Targeting protein degradation pathways for Oncology drug discovery has recently been validated by the success of the proteasome inhibitor (bortezomib) in the treatment of blood cancers. However, bortezomib has side effects, and cancer patients can also develop resistance to the drug. We have developed a rationale and unique strategy to identify new drug candidates that act more selectively than the proteasome in protein degradation pathways. We will exploit a class of enzymes upstream in the pathway, known as E3 ubiquitin ligases, for drug inhibition-since each E3 acts on much fewer substrates than the proteasome, we expect less toxic drugs to be developed. Despite their great potential as drug targets, discovering and bringing E3 inhibitors to the clinic have remained unmet challenges. To achieve these goals, we have designed an innovative approach with the aim to identify inhibitors of Mdm2, the main E3 ligase for the tumor suppressor protein p53 --Mdm2 inhibition is known to cause an increase in p53 protein levels in cells and is expected to be pharmacologically relevant. The Mdm2 inhibitors we find will then undergo proof-of-concept studies for early-stage drug development. Specifically, following target-based biochemical screens for Mdm2 inhibitors, the most potent hits that exhibit desirable drug-like features and are selective over other E3 ligases will undergo initial medicinal chemistry efforts. Top-performing compound analogs will then be characterized for the ability to elicit the predicted biological and therapeutic effects. Finally, we will investigate their mechanism of E3 inhibition using biochemical and structural biology approaches, followed by a second round of medicinal chemistry and validation studies. Relevance: The Mdm2 oncoprotein has been widely validated as an oncology drug target. It is amplified or overexpressed in 7% of all human cancers, estimated to impact 100,000 new patients every year in the U.S. alone. However, no drugs targeting Mdm2 or other E3 ligases are currently in clinical trials or in the market. The discovery of inhibitors of Mdm2 E3 ligase activity with anti-tumor properties will thus represent a significant innovation in the development of drugs for the treatment of cancer.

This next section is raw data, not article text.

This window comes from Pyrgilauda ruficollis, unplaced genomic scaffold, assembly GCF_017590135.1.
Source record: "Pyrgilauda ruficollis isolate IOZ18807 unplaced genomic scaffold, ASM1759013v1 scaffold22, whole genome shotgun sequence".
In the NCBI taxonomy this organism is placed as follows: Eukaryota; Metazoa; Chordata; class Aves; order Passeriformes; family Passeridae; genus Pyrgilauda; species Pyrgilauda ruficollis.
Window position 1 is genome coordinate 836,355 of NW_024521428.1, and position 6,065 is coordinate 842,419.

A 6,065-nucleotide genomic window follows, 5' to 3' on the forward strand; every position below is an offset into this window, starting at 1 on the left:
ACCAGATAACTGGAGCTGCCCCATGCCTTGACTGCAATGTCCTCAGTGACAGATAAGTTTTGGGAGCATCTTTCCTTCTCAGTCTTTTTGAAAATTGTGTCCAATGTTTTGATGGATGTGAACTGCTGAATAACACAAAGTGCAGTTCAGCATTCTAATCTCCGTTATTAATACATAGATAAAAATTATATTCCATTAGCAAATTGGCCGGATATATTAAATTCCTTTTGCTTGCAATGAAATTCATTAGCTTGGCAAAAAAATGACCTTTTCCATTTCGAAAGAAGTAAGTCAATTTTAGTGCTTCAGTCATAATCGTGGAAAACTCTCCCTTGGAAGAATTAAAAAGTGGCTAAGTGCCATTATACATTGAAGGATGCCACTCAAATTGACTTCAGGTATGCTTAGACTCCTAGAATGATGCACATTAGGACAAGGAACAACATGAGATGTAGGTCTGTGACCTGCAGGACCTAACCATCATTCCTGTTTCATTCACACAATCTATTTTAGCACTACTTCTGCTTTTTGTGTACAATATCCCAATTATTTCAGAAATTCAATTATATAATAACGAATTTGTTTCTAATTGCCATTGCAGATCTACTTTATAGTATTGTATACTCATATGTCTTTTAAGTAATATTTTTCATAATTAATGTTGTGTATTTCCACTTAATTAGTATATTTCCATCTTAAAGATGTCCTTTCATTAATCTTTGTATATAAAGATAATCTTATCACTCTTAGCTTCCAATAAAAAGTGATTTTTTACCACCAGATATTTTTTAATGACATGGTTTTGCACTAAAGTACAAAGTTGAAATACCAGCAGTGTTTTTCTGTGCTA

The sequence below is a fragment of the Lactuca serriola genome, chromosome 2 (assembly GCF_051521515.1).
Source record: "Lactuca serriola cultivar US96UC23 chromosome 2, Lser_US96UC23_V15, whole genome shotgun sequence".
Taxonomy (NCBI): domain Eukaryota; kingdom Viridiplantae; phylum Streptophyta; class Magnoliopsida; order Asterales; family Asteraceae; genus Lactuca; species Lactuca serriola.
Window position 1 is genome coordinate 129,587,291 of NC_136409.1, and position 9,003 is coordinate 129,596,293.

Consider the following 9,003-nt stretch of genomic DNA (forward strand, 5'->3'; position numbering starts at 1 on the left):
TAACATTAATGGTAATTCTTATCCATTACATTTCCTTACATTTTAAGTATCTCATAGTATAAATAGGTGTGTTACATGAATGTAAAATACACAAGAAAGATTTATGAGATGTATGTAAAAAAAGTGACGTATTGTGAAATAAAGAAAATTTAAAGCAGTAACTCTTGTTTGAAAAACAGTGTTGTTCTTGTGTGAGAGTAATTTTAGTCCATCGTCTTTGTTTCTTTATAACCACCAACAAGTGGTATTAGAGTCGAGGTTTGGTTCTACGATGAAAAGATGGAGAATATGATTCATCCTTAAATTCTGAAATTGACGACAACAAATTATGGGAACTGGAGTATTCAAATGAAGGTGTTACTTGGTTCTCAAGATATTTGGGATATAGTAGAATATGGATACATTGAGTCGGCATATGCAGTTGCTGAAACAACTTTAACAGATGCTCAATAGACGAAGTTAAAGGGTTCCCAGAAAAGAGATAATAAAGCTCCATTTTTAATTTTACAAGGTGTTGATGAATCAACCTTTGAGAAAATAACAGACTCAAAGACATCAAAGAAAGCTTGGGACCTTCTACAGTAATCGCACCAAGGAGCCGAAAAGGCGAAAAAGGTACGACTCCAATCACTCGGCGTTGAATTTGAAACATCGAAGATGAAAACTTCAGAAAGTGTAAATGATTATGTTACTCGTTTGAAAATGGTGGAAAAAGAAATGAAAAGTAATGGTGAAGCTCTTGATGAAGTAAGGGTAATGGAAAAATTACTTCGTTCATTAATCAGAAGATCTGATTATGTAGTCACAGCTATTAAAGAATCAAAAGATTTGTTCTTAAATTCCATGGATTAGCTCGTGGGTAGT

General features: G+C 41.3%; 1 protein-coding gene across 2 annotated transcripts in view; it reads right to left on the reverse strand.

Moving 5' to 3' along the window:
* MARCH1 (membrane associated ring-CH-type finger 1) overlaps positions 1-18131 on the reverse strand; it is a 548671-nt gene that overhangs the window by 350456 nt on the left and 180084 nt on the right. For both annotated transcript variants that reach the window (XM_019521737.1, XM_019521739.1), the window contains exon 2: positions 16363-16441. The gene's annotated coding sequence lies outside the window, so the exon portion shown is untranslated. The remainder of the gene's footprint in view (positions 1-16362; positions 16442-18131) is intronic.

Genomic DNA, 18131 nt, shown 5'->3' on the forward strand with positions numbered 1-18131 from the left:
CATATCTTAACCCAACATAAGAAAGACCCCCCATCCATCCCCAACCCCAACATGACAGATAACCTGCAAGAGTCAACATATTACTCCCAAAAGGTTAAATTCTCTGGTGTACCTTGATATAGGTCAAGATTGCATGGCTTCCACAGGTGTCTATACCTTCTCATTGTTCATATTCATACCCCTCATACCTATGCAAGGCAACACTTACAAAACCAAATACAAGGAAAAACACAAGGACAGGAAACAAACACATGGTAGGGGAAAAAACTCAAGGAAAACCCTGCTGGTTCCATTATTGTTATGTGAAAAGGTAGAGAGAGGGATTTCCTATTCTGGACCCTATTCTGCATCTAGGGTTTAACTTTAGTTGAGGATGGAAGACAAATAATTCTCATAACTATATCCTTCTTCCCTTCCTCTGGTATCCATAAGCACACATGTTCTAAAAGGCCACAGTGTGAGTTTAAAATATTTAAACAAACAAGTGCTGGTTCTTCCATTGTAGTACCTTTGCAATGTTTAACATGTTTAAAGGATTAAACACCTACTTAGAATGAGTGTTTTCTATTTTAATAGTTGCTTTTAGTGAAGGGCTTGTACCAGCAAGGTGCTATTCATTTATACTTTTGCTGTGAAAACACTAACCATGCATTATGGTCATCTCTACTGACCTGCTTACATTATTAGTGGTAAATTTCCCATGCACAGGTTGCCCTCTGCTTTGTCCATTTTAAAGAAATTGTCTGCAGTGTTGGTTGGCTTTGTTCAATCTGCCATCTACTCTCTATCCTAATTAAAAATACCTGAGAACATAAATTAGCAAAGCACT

Enzymes known as E3 ubiquitin ligases have been linked in many ways to cancer. For example, the Mdm2 E3 ligase is amplified or overexpressed in 7% of all human cancers, and is estimated to impact 100,000 new patients every year in the U.S. alone. However, the discovery of drugs that inhibit these enzymes remains an unmet challenge. This proposal is aimed at discovering small molecule inhibitors of Mdm2 that can be developed into novel therapies.